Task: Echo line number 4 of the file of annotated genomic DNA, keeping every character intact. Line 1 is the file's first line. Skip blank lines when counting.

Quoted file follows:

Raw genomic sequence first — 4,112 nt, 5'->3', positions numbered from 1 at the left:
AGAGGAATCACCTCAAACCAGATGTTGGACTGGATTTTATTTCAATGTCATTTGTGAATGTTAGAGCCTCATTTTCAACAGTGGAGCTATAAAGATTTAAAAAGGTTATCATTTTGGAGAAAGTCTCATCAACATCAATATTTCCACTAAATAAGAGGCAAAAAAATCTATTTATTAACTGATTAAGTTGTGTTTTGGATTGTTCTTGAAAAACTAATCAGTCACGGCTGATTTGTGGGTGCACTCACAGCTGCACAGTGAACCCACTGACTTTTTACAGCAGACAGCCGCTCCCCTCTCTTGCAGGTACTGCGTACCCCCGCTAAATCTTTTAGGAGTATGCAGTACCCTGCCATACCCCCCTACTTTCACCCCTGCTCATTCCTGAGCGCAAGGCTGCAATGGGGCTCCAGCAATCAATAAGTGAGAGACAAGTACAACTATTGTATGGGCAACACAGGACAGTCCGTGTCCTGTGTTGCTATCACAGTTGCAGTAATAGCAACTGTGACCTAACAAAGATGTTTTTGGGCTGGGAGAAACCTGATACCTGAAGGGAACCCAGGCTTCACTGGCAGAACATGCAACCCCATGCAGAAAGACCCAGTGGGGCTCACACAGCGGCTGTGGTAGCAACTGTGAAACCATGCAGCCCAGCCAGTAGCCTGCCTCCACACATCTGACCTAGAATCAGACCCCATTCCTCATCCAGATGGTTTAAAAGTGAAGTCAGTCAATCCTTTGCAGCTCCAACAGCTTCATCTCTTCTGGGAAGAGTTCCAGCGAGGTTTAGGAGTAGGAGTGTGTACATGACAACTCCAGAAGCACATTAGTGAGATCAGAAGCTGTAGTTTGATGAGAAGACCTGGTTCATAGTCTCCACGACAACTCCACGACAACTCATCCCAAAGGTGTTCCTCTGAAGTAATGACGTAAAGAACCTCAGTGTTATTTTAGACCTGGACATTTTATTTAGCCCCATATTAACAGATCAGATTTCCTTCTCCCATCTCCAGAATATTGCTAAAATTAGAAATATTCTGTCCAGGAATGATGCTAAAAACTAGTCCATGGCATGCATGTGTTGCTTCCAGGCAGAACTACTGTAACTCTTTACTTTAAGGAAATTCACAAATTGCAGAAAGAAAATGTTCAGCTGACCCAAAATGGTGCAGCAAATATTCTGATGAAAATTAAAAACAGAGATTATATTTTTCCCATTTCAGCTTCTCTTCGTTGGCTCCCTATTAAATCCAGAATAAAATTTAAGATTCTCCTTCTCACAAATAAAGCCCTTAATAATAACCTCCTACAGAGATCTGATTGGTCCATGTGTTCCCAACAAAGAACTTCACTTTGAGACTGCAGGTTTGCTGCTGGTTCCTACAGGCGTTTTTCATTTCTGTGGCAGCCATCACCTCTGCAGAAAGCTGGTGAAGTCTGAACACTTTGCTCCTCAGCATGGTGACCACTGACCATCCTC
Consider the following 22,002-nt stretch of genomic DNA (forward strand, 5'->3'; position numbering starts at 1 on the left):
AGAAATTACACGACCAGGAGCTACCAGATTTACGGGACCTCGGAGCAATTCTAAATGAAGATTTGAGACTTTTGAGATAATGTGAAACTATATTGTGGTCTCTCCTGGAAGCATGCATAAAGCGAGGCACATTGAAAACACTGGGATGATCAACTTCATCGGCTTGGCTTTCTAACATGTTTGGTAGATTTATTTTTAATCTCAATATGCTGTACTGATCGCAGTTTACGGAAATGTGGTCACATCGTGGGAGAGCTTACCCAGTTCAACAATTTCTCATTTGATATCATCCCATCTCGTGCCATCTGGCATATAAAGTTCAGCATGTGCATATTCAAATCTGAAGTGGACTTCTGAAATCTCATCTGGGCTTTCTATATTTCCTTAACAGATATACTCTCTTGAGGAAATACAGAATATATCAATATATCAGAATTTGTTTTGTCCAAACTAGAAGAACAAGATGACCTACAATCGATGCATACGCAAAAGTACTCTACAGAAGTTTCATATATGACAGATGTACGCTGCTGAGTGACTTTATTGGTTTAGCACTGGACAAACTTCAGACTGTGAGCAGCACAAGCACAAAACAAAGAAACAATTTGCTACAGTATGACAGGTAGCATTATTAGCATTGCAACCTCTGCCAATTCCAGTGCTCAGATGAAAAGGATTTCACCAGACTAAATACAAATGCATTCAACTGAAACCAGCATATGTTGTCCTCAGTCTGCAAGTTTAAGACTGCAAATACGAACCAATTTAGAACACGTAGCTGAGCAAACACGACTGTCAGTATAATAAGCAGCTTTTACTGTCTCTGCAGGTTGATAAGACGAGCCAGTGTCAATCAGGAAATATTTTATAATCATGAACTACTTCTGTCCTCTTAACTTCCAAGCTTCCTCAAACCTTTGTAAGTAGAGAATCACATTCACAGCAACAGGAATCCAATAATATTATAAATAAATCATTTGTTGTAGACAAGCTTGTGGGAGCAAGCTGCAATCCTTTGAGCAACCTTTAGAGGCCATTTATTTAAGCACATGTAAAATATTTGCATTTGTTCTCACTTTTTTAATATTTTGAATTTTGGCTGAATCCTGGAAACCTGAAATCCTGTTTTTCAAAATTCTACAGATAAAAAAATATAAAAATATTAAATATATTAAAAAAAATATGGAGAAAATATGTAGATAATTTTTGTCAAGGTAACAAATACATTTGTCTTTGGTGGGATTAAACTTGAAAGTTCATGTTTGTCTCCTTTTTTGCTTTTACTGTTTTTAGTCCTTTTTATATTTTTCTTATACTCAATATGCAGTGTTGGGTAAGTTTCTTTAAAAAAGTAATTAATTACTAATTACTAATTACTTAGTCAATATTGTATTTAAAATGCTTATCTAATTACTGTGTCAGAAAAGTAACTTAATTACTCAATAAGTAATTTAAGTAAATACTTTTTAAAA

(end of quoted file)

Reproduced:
AGAAATTACACGACCAGGAGCTACCAGATTTACGGGACCTCGGAGCAATTCTAAATGAAGATTTGAGACTTTTGAGATAATGTGAAACTATATTGTGGTCTCTCCTGGAAGCATGCATAAAGCGAGGCACATTGAAAACACTGGGATGATCAACTTCATCGGCTTGGCTTTCTAACATGTTTGGTAGATTTATTTTTAATCTCAATATGCTGTACTGATCGCAGTTTACGGAAATGTGGTCACATCGTGGGAGAGCTTACCCAGTTCAACAATTTCTCATTTGATATCATCCCATCTCGTGCCATCTGGCATATAAAGTTCAGCATGTGCATATTCAAATCTGAAGTGGACTTCTGAAATCTCATCTGGGCTTTCTATATTTCCTTAACAGATATACTCTCTTGAGGAAATACAGAATATATCAATATATCAGAATTTGTTTTGTCCAAACTAGAAGAACAAGATGACCTACAATCGATGCATACGCAAAAGTACTCTACAGAAGTTTCATATATGACAGATGTACGCTGCTGAGTGACTTTATTGGTTTAGCACTGGACAAACTTCAGACTGTGAGCAGCACAAGCACAAAACAAAGAAACAATTTGCTACAGTATGACAGGTAGCATTATTAGCATTGCAACCTCTGCCAATTCCAGTGCTCAGATGAAAAGGATTTCACCAGACTAAATACAAATGCATTCAACTGAAACCAGCATATGTTGTCCTCAGTCTGCAAGTTTAAGACTGCAAATACGAACCAATTTAGAACACGTAGCTGAGCAAACACGACTGTCAGTATAATAAGCAGCTTTTACTGTCTCTGCAGGTTGATAAGACGAGCCAGTGTCAATCAGGAAATATTTTATAATCATGAACTACTTCTGTCCTCTTAACTTCCAAGCTTCCTCAAACCTTTGTAAGTAGAGAATCACATTCACAGCAACAGGAATCCAATAATATTATAAATAAATCATTTGTTGTAGACAAGCTTGTGGGAGCAAGCTGCAATCCTTTGAGCAACCTTTAGAGGCCATTTATTTAAGCACATGTAAAATATTTGCATTTGTTCTCACTTTTTTAATATTTTGAATTTTGGCTGAATCCTGGAAACCTGAAATCCTGTTTTTCAAAATTCTACAGATAAAAAAATATAAAAATATTAAATATATTAAAAAAAATATGGAGAAAATATGTAGATAATTTTTGTCAAGGTAACAAATACATTTGTCTTTGGTGGGATTAAACTTGAAAGTTCATGTTTGTCTCCTTTTTTGCTTTTACTGTTTTTAGTCCTTTTTATATTTTTCTTATACTCAATATGCAGTGTTGGGTAAGTTTCTTTAAAAAAGTAATTAATTACTAATTACTAATTACTTAGTCAATATTGTATTTAAAATGCTTATCTAATTACTGTGTCAGAAAAGTAACTTAATTACTCAATAAGTAATTTAAGTAAATACTTTTTAAAA